39. Motherboard; Memory - Top view of four memory cards installed.






40. Audio Subsystem - While there is 6-channel surround sound capability integrated into the D865PERL motherboard (which, by the way, sounds really great), we're integrating a Creative Labs "Audigy 2" system into this customer's PC. These are the two main components of the system; a PCI card containing the bulk of the electronics (on the left) and a control panel (driver) that mounts in one of the PC's front panel 5 1/4" bays. This system brings with it an additional IEEE-1394 connector, MIDI, external audio inputs, microphone and earphone jacks, SPDIF, and Optical connections right to the front panel. The speakers are connected to its PCI card. A host of useful control and applications software is also included. Click HERE for additional information on wiring the audio circuits.



41. Audio Subsystem - Parts that are included "in the box" with the Audigy 2 system (software bundle not shown here).


42. Audio Subsystem - Front view of the Audigy 2 control panel.


43. Audio Subsystem - View of Audigy 2 PCI card showing external connections.


44. Audio Subsystem - Top view of Audigy 2 PCI card.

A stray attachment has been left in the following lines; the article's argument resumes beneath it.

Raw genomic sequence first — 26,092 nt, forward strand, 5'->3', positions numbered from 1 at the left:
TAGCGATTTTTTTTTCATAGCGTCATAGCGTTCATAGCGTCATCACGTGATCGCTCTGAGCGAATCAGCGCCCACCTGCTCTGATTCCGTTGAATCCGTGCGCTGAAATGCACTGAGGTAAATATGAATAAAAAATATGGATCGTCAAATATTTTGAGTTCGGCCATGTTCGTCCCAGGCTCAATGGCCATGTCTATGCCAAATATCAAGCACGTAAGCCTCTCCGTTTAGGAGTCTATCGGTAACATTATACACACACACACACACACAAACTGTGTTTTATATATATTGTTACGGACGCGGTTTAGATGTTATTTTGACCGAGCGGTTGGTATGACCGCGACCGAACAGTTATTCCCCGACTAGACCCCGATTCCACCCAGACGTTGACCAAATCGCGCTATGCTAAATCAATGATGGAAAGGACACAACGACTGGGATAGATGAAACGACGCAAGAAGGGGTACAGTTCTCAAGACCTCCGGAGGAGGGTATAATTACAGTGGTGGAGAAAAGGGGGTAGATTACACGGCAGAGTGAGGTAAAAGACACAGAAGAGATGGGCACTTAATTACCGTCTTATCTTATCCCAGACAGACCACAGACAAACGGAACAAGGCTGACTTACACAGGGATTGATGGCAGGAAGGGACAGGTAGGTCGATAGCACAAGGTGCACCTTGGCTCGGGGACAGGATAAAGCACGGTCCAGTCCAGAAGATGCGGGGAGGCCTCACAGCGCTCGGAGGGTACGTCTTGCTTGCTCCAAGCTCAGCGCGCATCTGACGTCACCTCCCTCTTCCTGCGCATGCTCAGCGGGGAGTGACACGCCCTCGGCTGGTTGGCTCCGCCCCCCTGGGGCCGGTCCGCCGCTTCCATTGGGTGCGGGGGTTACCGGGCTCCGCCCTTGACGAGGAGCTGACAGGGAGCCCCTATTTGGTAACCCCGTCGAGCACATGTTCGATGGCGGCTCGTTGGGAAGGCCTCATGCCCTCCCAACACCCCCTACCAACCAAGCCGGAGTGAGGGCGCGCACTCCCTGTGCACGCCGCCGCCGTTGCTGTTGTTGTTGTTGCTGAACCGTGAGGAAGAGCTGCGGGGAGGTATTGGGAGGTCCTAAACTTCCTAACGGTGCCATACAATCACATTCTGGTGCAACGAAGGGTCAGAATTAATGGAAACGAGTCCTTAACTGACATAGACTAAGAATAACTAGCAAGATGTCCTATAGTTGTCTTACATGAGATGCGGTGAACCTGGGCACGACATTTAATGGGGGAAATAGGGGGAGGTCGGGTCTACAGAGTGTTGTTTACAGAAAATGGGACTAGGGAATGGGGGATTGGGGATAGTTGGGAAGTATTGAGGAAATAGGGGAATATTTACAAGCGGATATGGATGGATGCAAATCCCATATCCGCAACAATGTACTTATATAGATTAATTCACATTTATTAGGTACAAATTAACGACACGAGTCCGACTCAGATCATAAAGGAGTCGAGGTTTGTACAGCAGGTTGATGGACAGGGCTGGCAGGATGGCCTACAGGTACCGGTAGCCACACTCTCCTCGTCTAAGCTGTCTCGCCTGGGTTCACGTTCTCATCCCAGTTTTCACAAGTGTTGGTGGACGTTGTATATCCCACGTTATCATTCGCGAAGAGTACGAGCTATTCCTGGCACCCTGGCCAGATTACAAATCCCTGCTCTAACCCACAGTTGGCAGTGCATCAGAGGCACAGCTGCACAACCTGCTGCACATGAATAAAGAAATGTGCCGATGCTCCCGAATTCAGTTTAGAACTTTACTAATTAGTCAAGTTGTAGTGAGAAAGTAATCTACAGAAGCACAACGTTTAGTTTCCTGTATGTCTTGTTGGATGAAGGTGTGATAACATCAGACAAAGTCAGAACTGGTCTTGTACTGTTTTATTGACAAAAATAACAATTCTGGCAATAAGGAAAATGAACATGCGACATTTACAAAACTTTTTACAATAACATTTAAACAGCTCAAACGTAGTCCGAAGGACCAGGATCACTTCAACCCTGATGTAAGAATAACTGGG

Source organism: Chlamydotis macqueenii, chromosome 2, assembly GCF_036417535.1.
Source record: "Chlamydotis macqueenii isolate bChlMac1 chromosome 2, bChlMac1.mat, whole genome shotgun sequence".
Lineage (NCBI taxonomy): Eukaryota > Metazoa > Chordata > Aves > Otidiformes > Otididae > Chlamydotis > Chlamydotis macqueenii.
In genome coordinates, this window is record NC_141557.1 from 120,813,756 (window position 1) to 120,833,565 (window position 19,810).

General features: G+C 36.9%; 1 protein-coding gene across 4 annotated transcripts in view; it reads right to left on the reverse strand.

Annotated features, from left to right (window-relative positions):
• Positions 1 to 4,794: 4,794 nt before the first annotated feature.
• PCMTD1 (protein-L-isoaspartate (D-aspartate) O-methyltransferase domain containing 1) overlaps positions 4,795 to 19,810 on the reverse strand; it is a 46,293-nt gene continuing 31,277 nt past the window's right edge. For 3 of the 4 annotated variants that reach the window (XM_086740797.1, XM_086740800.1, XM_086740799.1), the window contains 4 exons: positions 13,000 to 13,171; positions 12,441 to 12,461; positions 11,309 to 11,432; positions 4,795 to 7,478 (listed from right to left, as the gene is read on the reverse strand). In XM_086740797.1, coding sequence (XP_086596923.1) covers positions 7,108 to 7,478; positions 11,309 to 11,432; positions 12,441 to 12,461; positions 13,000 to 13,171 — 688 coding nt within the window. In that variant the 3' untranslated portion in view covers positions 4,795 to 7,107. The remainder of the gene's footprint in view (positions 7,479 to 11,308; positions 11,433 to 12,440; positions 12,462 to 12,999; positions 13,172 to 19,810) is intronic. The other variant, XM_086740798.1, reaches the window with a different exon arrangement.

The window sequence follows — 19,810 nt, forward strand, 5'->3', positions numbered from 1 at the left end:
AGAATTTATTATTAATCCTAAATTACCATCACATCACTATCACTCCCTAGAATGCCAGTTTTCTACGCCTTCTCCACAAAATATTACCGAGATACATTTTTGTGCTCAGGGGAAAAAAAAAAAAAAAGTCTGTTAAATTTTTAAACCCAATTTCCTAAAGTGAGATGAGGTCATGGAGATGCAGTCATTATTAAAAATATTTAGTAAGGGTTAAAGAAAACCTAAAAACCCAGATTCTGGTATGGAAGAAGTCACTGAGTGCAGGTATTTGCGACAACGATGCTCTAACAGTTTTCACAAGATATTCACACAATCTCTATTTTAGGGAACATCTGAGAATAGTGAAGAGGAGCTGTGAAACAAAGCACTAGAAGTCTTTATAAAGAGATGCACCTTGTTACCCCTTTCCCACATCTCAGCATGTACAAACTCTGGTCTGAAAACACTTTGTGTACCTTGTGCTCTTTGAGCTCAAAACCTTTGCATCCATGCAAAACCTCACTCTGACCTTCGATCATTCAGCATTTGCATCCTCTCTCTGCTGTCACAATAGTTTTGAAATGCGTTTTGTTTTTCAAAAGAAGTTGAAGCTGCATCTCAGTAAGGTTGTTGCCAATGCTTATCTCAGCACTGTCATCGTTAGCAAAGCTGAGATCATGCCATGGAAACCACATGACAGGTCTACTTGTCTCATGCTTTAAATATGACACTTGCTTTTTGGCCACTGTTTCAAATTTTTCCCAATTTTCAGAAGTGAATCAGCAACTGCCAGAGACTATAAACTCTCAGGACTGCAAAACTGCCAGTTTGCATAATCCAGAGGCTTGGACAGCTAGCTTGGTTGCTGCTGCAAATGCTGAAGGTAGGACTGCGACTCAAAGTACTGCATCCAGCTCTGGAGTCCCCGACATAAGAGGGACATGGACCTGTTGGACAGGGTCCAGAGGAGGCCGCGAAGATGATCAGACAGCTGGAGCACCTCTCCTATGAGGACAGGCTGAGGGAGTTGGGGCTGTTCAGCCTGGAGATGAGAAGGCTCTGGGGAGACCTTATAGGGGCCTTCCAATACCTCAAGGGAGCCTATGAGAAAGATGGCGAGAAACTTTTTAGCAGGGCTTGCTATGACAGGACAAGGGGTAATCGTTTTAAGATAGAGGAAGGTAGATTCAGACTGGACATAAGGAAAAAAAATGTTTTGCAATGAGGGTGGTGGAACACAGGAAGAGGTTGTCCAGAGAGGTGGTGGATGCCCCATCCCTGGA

45. Audio Subsystem - View of Audigy 2 PCI card connectors.


46. Audio Subsystem - The Audigy 2 control panel installed in the Termaltake case.


47. Audio Subsystem - View of Audigy 2 control panel with the case front cover closed, and with its access panel open.


48. Audio Subsystem - Front panel view of Audigy 2 control panel installed.



49. Audio Subsystem - Rear view of Audigy 2 control panel showing the flat ribbon control cable (an excellent block for cooling air) along with the IEEE-1394 and power cable. The ribbon and IEEE-1394 cables connect to the PCI card, while the power cable connects to a standard power supply Molex connector.


50. Audio Subsystem - Audigy 2 PCI card showing the ribbon control and IEEE-1394 cable from the Audigy control panel, along with the additional Joystick interface to a back panel PCI slot cover.


51. Audio Subsystem - View of Audigy 2 control ribbon cable and IEEE-1394 interface cable to the control panel.


52. Audio Subsystem - Rear panel view of installed Audigy 2 PCI card ports, including the Joystick port provided by the Audigy 2 system.


53. Video Subsystem - We're using an nVIDIA-based Gainward 5600 video card with this system. This card ensures excellent 3D processing, with an eye towards gamers. Has its own cooling fan located in the center of the board covering the main GPU chip.


54. Video Subsystem - A rear view of the Gainward 5600 PCI card.



55. Video Subsystem - The Gainward nVIDIA-based 5600 video card in addition to providing dual monitor output connections also provides an additional TV out connection. An included adapter converts the digital video output connector to an analog VGA connector should you wish to run two analog monitors with this card.